Life: Change or Die

It probably took a year of intermittent pain before I could see a doctor about it. In my early twenties that would’ve been due to being an uninsured broke-ass but that wasn’t the case this time. (I mean, I’m still a broke-ass college student, but for once) I have insurance. It just took that long for this sharp, yet sporadic pain to become consistent enough to actually show a doctor. By the time I did, I was sure I had one of two ailments: a tumor or an alien.

My doctor is great, she talks through her thought process which I find really comforting. Swallowing the fear that’d pooled in my throat, I croaked out the most logical of my two hypotheses. Unfortunately, my scary moment coping mechanism delivered this question in full on Schwarzenegger, “is it a too-muh? I asked her as though she would’ve been able to answer right then with any sort of definitive answer. What is she, psychic with X-ray vision?

“Mmm, this resonates more with a hernia than a tumor.” What a great response. And more tests confirmed the theory. Because it took a year to even diagnose, I couldn’t remember what it was that had caused it. The earliest irritants I can remember are jogging and -ahem- romance.  Bow chicka ow-ow! Yet, even after my pain had a name, I found more times when I was exerting more energy than I should.

Case in point, my Honeybee walks in the room and I hug him as tight as I can, but it’s not enough. I then lift up my fully grown man of a husband off of the ground. This is a semi-regular occurrence. Why is this a semi-regular occurrence?!

Another case in point, this time last year I helped our friends Jared and Scott move out of this killer lighthouse house into a cute house in West Seattle. I knew it was going to be a very frustrating day for the both of them, so I was a madwoman at lifting and Tetris-ing everything into the truck. Can’t do that anymore.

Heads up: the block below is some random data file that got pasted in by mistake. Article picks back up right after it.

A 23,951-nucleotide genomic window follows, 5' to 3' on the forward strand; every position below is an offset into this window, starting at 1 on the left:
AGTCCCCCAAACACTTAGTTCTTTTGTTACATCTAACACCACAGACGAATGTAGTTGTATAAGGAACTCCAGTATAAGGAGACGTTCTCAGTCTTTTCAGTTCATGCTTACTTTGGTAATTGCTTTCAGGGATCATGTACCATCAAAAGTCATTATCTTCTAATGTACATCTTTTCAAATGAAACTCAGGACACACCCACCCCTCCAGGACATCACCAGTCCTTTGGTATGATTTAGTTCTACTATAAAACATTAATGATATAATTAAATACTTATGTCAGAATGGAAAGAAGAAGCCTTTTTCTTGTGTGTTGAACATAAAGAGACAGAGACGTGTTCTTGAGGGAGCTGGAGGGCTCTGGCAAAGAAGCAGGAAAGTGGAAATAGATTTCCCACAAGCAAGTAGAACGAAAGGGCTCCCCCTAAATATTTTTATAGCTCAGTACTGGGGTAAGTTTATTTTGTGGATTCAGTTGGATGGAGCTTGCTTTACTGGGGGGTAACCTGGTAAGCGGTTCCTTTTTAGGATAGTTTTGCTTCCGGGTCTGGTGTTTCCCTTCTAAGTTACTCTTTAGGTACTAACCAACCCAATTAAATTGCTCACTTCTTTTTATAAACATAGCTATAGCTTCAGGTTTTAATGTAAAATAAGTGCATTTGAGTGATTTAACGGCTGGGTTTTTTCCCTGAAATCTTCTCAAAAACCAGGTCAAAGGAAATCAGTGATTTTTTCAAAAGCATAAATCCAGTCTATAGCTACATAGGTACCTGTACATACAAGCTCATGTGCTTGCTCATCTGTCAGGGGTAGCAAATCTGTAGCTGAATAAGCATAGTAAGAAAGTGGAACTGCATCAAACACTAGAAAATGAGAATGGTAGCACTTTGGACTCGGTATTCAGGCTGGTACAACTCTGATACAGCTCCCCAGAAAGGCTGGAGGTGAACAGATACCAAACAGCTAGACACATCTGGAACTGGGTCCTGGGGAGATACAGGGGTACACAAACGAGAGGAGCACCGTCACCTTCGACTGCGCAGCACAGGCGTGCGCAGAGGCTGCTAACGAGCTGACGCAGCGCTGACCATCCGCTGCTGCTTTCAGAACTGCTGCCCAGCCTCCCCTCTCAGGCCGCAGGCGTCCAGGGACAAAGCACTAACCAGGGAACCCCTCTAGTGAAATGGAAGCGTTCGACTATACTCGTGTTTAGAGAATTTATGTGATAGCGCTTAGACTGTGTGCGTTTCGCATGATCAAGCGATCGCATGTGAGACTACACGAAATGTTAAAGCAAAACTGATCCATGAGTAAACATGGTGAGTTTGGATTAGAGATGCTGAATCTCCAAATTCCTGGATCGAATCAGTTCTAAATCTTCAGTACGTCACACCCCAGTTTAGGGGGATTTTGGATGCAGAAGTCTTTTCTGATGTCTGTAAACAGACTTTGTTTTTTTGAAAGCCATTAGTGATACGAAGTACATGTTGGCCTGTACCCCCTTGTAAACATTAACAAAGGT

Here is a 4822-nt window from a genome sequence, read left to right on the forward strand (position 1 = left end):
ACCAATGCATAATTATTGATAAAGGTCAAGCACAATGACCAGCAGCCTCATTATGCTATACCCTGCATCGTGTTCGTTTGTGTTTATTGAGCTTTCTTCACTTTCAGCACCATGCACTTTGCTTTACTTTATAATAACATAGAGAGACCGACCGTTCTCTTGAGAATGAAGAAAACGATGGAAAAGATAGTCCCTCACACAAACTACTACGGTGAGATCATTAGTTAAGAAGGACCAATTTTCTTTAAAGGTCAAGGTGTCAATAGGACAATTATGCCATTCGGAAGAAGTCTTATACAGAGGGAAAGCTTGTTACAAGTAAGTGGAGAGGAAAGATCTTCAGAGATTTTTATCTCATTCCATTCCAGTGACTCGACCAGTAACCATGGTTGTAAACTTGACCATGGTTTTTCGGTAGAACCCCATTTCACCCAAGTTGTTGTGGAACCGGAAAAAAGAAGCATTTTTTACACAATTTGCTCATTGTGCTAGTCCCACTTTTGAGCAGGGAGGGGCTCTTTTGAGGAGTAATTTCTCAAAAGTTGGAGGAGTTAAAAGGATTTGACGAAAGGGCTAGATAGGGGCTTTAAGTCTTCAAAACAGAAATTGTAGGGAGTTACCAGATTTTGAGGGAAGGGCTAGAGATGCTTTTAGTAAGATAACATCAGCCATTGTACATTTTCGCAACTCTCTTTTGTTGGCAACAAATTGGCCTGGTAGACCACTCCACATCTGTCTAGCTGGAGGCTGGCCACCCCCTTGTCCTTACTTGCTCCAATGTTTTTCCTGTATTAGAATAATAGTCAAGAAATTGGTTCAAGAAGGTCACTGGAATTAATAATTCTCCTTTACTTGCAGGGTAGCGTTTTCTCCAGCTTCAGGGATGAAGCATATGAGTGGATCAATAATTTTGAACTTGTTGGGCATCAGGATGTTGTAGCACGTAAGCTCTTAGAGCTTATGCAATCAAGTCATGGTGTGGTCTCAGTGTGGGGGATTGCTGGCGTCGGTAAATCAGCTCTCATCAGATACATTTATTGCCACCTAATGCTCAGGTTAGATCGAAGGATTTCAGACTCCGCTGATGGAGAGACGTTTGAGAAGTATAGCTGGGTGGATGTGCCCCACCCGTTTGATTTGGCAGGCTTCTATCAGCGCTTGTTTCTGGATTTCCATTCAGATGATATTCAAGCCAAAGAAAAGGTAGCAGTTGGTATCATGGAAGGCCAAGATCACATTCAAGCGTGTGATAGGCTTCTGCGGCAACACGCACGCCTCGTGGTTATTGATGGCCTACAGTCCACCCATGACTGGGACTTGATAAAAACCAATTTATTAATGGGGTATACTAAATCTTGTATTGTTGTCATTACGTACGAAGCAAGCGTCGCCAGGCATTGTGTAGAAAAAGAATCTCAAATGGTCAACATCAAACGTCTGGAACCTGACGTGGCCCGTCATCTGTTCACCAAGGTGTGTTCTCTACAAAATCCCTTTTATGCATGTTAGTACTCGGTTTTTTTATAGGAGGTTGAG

My mom says I’ve always been a dramatic child. When another kid would be mean to me I would say, “you hurt my feelings.” That said, going under the knife for the first time is scary. I’ve been crazy blessed to have such a relatively pain-free life and strong body and while I’m sure I’ll be fine I’m also facing the reality here:

Anytime you’re put under and sliced up things can go wrong and you can hella die. But even if everything goes according to plan, I’ll be strutting around the rest of my days with a piece of mesh in my body holding my intestines in place. Maybe two. That means I’ll likely need to make changes in the way I exercise and possibly more. How do you mentally prepare for that?

My plan is to make lists and from there make change. Lists, man. They have untapped potential to make big changes in one’s lifestyle and I’m about to tap up a whale!

And if I get really scared I’ll just stare into the gleaming chest of Goldblum.


My surgery will be laparoscopic, so it’s the most painless and least invasive option. That said, the recovery time is about two weeks, but no lifting or walking at a moderate clip for three months. Three months! The whole summer. Of course it could be worse and of course, hopefully, I’ll end up stronger in the end, but staring down the barrel of even routine surgery is like…


Surgery’s tomorrow. Wish me luck!

Love and light,


Author: Brianna Wray

I'm an artist in Seattle just living the dream.

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